American World Empire or Declining Hegemony
AbstractGowan challenges the usefulness of world-system theory in accounting for the emergence of an American world empire. His argument is based on one fundamental assumption, that of overwhelming U.S. power in the contemporary period. The assumption, however, is flawed. The U.S. is clearly an uncontested military superpower, a world leader with the ability to project its power and interests around the world. But its economic hegemony is in decline, and it is no longer the overwhelming presence it once was in the world-economy. Moreover, Gowan is unable to support his thesis that the U.S. is becoming an empire over Europe. Although the U.S. occupation and administration of Iraq is an example of colonial imperialism, there is no evidence to show that the U.S. has begun to establish a core-wide empire. On the contrary, U.S. political control over Europe has declined to its lowest level in the post-WWII period. The persuasiveness of world-system theory in explaining the changing global political economy remains strong.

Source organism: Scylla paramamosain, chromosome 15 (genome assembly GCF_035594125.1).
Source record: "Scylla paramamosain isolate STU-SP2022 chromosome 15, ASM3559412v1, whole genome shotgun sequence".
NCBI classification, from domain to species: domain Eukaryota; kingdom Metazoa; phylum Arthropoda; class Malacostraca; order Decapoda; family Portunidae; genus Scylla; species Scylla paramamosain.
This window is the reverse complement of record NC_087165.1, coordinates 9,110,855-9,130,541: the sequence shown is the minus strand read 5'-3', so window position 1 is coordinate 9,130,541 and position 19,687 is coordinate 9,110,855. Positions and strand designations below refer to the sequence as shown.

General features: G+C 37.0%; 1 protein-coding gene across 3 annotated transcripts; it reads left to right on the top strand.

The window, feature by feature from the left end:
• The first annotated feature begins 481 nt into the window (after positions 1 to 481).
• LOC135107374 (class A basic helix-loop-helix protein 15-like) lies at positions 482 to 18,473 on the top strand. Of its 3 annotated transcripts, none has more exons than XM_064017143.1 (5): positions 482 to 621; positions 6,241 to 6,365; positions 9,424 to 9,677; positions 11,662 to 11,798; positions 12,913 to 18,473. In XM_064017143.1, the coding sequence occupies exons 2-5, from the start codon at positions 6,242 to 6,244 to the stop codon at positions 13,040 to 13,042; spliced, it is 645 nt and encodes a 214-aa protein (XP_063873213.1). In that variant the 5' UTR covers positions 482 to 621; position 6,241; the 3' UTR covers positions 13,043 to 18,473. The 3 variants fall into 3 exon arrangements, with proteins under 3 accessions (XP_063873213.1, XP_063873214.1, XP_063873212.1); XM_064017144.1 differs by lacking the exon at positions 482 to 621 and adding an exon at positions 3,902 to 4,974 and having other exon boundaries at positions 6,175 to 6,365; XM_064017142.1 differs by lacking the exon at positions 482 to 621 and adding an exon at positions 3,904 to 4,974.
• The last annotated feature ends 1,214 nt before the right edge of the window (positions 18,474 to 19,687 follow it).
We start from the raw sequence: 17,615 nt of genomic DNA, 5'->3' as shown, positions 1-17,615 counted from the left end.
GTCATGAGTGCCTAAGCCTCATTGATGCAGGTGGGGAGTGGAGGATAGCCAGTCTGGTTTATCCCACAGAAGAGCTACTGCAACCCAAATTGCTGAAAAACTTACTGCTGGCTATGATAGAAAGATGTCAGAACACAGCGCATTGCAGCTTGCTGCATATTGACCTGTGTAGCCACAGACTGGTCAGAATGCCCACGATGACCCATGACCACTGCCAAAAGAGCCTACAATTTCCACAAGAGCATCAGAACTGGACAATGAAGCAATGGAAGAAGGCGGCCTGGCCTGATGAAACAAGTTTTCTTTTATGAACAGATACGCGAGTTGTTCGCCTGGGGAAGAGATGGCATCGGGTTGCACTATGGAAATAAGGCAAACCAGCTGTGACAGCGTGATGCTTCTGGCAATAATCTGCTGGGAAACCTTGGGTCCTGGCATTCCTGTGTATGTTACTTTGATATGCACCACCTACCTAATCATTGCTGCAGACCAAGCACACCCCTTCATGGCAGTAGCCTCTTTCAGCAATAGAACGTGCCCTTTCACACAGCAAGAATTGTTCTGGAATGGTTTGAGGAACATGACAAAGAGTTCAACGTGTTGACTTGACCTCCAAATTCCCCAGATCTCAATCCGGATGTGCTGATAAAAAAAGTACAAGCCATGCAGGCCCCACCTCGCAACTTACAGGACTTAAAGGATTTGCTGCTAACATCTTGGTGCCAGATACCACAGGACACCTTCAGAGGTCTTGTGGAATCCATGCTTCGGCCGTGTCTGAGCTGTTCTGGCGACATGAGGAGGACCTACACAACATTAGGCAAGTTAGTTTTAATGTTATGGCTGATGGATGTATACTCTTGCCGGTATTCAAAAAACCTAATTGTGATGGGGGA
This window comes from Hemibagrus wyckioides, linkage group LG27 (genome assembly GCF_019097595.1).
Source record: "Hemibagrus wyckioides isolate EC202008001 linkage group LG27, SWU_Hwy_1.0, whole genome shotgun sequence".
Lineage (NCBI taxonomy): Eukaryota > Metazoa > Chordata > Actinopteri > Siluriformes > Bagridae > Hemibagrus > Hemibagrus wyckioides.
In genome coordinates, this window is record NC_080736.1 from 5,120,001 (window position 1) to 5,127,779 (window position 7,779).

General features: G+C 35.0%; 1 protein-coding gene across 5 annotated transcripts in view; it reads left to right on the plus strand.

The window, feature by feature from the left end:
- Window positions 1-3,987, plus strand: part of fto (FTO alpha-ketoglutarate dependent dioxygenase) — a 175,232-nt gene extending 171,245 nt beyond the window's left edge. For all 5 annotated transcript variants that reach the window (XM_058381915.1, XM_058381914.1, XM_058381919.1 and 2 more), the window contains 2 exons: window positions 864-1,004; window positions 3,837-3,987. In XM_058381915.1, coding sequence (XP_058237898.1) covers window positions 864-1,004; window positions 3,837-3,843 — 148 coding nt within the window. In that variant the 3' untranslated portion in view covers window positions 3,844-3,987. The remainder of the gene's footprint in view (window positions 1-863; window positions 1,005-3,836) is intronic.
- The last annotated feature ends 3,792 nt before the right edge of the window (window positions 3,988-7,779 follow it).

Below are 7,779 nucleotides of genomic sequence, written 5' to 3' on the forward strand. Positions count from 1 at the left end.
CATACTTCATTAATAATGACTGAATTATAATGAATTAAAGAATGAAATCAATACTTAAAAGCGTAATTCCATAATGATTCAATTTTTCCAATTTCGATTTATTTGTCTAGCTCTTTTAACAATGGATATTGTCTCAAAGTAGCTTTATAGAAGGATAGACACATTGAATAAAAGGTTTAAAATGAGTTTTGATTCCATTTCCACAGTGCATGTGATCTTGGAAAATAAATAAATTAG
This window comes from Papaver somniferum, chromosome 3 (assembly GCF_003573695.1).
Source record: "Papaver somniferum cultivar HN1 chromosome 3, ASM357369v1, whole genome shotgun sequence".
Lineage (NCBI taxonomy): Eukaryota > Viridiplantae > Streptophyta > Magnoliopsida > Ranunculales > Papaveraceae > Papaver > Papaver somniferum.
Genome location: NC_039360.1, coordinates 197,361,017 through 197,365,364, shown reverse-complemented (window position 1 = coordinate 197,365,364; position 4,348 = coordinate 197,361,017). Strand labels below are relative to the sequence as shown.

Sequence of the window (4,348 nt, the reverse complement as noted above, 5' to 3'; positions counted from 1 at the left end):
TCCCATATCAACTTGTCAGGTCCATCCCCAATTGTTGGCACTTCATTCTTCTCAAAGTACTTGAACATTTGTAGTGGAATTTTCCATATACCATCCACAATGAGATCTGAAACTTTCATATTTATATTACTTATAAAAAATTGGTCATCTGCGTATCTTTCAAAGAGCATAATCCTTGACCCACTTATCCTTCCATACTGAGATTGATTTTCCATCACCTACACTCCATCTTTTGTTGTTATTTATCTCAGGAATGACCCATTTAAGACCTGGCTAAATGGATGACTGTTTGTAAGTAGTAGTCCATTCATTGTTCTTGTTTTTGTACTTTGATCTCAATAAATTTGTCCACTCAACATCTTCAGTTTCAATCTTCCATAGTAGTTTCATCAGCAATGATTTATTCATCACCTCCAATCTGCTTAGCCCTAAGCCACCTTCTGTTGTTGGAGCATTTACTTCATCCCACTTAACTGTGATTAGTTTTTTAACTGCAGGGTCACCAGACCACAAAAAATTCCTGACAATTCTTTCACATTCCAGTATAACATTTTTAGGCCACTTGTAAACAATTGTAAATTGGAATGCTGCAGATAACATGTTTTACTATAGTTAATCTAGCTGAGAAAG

Copyright (c) 2015 Terry Boswell
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